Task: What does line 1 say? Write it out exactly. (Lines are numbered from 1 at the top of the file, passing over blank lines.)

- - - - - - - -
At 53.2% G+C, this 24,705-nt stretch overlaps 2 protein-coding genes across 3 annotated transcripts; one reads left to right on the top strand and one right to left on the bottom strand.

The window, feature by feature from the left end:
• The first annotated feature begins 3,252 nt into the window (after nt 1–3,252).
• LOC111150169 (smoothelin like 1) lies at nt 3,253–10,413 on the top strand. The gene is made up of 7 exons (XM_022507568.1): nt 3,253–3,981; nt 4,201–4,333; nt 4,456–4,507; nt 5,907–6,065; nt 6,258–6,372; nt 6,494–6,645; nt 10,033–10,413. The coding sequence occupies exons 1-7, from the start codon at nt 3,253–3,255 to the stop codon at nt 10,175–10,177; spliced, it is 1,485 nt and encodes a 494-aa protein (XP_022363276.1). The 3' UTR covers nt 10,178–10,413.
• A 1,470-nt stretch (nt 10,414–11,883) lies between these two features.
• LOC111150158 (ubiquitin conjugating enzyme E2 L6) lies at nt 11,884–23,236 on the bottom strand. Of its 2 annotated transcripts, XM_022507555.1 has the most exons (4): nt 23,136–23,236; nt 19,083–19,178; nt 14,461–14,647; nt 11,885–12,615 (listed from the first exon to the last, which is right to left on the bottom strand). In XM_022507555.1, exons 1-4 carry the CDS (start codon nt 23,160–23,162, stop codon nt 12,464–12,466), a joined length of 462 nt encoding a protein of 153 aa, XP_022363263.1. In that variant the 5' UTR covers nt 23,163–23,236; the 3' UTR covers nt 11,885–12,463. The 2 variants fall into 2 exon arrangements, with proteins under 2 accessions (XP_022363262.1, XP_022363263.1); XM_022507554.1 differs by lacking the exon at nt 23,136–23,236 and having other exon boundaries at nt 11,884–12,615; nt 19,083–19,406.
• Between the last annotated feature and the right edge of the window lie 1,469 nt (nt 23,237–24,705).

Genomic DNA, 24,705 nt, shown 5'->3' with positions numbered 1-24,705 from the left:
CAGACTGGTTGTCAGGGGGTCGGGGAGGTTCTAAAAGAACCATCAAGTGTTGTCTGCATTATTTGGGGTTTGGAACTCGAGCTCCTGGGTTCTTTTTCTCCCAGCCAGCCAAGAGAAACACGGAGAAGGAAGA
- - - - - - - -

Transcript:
At 53.2% G+C, this 24,705-nt stretch overlaps 2 protein-coding genes across 3 annotated transcripts; one reads left to right on the top strand and one right to left on the bottom strand.